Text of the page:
Rules for Cats With a House to Run


I. DOORS: Do not allow closed doors in any room. To get door opened, stand 
	on hind legs and hammer with forepaws. Once door is opened, it is 
	not necessary to use it. After you have ordered an "outside" door 
	opened, stand halfway in and out and think about several things. 
	This is particularly important during very cold weather, rain, 
	snow, or mosquito season. Swinging doors are to be avoided at all 

II. CHAIRS AND RUGS: If you have to throw up, get to a chair quickly. If 
	you cannot manage in time, get to an Oriental rug. If there is no 
	Oriental rug, shag is good. When throwing up on the carpet, make 
	sure you back up so that it is as long as the human's bare foot.

III. BATHROOMS: Always accompany guests to the bathroom. It is not 
	necessary to do anything -- just sit and stare.

IV. HAMPERING: If one of your humans is engaged in some close activity and 
	the other is idle, stay with the busy one. This is called "helping", 
	otherwise known as "hampering". 

 Following are the rules for "hampering":
	a) When supervising cooking, sit just behind the left heel of the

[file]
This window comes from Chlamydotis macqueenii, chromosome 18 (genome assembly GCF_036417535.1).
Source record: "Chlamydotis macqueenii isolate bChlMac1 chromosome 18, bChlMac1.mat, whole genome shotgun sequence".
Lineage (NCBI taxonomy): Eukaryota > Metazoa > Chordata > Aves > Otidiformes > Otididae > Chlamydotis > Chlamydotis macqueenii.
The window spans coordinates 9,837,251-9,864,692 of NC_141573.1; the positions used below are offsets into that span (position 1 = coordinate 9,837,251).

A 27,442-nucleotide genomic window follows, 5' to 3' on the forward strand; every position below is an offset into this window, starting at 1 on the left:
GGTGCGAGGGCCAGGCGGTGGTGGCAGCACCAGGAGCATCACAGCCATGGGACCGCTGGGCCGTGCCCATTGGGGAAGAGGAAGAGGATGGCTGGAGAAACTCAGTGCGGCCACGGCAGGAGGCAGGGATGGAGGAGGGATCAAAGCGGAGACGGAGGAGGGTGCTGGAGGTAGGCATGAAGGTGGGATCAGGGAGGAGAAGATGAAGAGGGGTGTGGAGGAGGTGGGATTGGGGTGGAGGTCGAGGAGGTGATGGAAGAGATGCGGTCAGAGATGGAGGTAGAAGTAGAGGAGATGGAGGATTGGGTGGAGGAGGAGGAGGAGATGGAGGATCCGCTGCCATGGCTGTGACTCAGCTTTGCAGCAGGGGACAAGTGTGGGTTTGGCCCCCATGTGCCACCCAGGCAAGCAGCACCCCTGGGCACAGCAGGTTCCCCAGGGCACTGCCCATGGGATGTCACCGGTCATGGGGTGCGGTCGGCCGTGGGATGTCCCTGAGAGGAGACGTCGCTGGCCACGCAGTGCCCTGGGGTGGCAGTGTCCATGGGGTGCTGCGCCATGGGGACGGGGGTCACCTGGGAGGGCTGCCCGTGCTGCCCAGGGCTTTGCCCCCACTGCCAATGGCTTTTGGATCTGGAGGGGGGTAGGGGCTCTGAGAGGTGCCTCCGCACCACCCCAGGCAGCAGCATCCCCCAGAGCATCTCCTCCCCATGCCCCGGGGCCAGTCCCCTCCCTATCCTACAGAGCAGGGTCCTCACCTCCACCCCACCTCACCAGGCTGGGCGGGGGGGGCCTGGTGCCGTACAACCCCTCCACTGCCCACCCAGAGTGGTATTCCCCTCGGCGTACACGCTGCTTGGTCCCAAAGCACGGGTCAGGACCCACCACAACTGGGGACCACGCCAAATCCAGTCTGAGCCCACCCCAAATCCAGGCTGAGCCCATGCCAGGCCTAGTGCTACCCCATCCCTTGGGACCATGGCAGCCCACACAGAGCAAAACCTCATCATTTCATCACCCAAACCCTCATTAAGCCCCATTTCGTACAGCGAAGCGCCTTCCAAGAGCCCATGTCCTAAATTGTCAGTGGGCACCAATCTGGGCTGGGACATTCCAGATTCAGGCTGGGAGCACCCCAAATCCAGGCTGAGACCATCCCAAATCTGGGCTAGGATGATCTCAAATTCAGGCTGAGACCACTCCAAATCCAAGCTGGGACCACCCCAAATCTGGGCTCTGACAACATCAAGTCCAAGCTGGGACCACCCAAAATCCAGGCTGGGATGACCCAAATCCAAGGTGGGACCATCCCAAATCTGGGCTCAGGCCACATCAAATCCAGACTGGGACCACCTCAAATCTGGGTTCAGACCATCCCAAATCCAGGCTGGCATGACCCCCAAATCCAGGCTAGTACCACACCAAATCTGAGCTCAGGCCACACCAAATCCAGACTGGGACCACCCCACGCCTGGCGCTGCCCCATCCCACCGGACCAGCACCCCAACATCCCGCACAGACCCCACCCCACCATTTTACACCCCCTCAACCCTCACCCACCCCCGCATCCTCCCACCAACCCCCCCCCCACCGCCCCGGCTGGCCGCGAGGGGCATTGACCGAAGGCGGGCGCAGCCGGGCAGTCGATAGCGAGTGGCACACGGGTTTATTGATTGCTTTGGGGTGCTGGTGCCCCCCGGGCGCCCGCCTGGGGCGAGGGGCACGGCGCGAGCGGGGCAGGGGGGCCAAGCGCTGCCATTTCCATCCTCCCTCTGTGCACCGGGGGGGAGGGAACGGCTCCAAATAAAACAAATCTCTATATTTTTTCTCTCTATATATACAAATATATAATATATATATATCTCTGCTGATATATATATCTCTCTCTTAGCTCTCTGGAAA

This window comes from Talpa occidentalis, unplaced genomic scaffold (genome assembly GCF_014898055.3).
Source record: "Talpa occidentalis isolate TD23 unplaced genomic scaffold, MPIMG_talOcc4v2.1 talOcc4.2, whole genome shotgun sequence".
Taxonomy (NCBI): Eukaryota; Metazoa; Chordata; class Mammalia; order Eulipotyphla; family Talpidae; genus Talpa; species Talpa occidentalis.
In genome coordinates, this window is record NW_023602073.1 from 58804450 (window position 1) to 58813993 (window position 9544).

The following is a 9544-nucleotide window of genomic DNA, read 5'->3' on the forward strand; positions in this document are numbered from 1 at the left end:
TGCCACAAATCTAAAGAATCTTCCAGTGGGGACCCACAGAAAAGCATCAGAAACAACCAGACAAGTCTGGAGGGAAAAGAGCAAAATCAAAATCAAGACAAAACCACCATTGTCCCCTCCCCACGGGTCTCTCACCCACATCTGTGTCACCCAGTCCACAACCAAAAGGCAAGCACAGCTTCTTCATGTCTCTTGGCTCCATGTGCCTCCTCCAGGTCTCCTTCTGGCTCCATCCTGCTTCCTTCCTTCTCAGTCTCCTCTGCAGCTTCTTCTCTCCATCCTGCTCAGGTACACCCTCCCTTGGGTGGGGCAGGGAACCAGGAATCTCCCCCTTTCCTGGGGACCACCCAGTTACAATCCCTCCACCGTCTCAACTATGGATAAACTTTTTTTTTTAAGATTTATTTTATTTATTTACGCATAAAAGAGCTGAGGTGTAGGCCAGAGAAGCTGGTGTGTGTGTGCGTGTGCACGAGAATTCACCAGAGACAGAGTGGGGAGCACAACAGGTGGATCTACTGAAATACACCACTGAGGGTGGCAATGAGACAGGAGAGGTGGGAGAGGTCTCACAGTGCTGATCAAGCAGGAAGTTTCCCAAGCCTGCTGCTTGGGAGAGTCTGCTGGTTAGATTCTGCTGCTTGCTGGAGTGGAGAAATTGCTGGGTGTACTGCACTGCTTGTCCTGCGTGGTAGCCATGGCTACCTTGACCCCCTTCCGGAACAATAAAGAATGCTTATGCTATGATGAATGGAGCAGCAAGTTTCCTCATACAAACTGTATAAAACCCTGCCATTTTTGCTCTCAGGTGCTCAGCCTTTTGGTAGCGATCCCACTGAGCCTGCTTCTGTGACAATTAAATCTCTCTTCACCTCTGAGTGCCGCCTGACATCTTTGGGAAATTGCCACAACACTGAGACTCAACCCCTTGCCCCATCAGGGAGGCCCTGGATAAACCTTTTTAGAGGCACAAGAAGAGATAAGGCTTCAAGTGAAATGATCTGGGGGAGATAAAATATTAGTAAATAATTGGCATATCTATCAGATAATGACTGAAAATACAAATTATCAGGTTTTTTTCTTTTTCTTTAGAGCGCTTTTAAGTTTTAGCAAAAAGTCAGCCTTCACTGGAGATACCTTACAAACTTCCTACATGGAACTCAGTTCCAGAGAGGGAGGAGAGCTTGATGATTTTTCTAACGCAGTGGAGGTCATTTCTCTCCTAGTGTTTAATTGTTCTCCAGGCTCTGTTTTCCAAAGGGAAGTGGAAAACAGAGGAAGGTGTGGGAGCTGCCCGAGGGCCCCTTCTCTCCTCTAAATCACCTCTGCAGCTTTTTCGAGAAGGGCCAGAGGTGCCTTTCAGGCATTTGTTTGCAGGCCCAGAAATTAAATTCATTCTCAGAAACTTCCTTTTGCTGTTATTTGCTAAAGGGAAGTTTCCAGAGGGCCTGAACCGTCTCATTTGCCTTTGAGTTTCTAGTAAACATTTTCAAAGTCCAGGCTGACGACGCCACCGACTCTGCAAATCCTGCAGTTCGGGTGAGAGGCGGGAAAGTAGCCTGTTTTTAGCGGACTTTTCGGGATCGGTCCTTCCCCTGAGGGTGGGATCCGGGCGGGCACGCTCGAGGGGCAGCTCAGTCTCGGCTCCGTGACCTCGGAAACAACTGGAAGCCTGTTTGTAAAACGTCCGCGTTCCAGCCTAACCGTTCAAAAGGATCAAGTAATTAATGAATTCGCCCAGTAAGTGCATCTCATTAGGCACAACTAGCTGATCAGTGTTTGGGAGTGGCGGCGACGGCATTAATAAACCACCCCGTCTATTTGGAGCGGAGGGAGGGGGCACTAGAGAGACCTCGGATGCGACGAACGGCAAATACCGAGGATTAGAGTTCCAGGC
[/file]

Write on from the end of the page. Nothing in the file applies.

cook. You cannot be seen and thereby stand a better chance 
		of being stepped on and then picked up and comforted.

 	b) For book readers, get in close under the chin, between eyes and 
		book, unless you can lie across the book itself.

 	c) For knitting projects or paperwork, lie on the work in the most 
		appropriate manner so as to obscure as much of the work or 
		at least the most important part. Pretend to doze, but 
		every so often reach out and slap the pencil or knitting 
		needles. The worker may try to distract you; ignore it. 
		Remember, the aim is to hamper work. Embroidery and 
		needlepoint projects make great hammocks in spite of what 
		the humans may tell you.

 	d) For people paying bills (monthly activity) or working on income 
		taxes or Christmas cards (annual activity), keep in mind 
		the aim -- to hamper! First, sit on the paper being worked 
		on. When dislodged, watch sadly from the side of the table. 
		When activity proceeds nicely, roll around on the papers, 
		scattering them to the best of your ability. After being 
		removed for the second time, push pens, pencils, and 
		erasers off the table, one at a time.

 	e) When a human is holding the newspaper in front of him/her, be 
		sure to jump on the back of the paper. They love to jump.

V. WALKING: As often as possible, dart quickly and as close as possible in 
	front of the human, especially: on stairs, when they have something 
	in their arms, in the dark, and when they first get up in the 
	morning. This will help their coordination skills.

VI. BEDTIME: Always sleep on the human at night so s/he cannot move around.

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